While modern obstetrics are excellent, and perinatal death in the US is the lowest in the world, the c-section rate might be high.  We can probably benefit from tort reform and other market-driven solutions that would turn childbirth into a more honest business.  If it were up to me, I’d shop for a policy with high deductibles, one that would allow me to pay upfront for my stay in the hospital while taking insurance against complications.  Hospitals should be able to sell additional amenities and services (bigger rooms, professional photographers, bottles of campaign).  And why not?  If a woman wants a home-like suite, she should have an opportunity to rent one.  Instead of throwing freebies like that in a prepaid plan, which we already do by the way, make her pay for it directly.  It will lower premiums for everyone while enabling families to have the ambiance they want — if they are willing to pay, that is.  On the other hand, I hear that there is no reason why a Certified Nurse Midwife cannot deliver a baby when no intervention is indicated.

FULL DISCLOSURE: I gave birth twice lying comfortably on my back.  Like other women in my family I had an easy time coping with labor pain.  I actually hired a doula for my first birth.  When I was in transition and moaning gently every now and then, she turned to DH and said: “This is not what 9-10 usually looks like.”  The second time around I did request Demerol to deal with a potentially lethal post-partum complication.  I can’t say I was empowered by childbirth sans anesthetics, I was tired, happy to be safe and hold a healthy baby in my arms.  The nurses at Kaiser, however, were acting like me giving birth was some sort of act of Gaia worship. But enough about my uterus.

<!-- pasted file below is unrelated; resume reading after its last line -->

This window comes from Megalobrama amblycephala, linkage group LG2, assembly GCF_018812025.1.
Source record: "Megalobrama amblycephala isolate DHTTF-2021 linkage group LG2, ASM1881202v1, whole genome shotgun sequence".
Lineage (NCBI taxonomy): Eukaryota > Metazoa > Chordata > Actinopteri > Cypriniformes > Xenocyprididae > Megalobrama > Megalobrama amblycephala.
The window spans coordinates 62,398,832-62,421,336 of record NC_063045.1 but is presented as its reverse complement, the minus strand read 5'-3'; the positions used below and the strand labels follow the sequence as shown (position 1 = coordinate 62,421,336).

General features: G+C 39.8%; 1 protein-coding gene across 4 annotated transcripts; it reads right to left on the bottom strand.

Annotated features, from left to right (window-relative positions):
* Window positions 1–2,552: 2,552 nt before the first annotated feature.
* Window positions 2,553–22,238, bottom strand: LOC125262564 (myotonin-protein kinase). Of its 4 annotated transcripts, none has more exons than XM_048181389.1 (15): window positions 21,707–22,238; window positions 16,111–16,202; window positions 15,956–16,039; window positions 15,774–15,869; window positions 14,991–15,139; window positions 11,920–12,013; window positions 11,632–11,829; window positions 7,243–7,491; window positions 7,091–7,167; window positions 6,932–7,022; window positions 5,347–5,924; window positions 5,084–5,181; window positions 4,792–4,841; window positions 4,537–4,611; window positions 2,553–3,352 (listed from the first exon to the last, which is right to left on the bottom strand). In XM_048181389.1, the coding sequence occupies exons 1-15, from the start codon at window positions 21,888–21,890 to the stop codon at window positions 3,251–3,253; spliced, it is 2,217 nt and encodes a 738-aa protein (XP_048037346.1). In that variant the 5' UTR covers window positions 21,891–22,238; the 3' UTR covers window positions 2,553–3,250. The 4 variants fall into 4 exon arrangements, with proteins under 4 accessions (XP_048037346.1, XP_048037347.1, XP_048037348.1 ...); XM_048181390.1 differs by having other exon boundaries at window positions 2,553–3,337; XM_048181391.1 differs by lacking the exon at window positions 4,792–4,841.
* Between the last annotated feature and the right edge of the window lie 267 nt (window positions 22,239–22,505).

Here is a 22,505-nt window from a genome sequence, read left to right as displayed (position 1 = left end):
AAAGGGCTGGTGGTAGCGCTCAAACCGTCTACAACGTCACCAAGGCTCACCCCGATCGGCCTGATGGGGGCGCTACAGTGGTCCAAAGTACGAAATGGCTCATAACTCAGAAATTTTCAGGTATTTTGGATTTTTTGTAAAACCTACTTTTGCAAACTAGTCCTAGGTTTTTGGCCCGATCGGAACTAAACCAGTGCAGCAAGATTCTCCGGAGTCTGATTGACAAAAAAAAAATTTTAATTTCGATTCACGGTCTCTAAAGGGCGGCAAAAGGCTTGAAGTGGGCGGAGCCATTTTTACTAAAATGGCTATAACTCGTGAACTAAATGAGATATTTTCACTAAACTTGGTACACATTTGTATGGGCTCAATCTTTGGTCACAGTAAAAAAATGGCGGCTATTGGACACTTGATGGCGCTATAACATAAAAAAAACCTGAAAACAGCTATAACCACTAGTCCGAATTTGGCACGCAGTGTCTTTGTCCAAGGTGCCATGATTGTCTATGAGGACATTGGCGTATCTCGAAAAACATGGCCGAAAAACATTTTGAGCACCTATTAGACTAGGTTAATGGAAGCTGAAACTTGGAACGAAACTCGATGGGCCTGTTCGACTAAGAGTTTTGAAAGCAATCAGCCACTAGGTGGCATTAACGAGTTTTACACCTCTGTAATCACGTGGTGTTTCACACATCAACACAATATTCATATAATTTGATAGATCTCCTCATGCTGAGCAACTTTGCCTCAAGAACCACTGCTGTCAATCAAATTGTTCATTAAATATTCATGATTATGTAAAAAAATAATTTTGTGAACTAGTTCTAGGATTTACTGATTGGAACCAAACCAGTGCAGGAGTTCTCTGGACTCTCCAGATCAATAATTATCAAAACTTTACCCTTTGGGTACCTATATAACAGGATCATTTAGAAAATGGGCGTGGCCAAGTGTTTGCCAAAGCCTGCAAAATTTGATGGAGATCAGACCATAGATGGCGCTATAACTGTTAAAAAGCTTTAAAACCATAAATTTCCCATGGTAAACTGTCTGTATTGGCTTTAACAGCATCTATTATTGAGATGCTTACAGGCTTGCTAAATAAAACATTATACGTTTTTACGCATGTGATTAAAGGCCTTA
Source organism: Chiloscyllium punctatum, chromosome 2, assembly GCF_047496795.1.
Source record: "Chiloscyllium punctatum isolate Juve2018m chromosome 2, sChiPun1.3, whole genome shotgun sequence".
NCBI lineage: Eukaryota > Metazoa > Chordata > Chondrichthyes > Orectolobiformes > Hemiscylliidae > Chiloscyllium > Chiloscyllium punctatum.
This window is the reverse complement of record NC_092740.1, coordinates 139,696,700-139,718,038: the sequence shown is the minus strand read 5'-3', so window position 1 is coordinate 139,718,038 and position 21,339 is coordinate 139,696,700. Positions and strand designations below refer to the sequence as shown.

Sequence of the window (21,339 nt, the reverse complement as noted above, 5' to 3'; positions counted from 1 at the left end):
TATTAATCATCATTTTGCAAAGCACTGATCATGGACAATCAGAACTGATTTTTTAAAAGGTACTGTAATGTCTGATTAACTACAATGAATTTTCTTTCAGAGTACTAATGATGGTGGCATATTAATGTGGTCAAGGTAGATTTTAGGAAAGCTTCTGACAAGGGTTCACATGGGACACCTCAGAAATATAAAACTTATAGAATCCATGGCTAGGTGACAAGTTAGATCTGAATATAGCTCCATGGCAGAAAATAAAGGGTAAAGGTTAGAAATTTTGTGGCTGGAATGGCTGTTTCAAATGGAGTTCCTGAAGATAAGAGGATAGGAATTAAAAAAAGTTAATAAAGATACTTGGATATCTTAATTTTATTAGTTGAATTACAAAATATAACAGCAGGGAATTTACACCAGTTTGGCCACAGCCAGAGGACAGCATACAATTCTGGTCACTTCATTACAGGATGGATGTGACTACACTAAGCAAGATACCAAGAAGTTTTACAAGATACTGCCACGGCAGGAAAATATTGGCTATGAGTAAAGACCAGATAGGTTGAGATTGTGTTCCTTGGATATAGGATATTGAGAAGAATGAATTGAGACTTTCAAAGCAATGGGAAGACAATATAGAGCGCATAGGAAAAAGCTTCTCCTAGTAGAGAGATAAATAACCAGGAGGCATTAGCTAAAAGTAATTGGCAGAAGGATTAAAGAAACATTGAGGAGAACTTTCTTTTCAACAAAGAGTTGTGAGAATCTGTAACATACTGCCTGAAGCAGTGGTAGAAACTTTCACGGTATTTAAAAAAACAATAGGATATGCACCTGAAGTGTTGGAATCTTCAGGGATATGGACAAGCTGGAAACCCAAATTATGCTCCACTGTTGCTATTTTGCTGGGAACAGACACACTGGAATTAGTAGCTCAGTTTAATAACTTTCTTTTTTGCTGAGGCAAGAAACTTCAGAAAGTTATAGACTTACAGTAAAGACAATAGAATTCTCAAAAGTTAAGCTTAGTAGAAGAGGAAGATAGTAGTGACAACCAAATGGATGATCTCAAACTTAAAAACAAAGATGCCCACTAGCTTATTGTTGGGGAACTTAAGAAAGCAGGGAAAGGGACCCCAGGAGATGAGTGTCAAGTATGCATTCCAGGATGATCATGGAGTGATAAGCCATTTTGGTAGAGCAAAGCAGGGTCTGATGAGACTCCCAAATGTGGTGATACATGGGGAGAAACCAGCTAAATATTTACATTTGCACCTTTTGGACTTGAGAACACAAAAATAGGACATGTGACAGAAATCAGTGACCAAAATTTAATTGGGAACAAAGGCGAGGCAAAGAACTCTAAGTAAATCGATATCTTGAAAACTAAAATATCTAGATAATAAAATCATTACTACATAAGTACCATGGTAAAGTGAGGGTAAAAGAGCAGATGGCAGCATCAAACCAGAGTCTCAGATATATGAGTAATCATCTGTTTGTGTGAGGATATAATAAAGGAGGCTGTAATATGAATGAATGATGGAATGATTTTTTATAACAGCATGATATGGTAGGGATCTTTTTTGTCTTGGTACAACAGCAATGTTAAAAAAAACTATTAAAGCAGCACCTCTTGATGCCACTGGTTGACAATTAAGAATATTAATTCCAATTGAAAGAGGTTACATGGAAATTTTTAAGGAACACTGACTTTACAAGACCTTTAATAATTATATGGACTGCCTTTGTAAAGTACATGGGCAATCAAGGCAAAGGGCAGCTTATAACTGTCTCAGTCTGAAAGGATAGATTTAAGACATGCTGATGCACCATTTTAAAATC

I had a lactation consultant scream at me a few hours after giving birth to my first, which lead me to briefly consider giving up the whole ready-made milk idea.  I didn’t.  I breastfed both of my children to 11 and 10 months until I dried up and I highly recommend it.

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19 Comments »

  1. I love epidurals. That is all.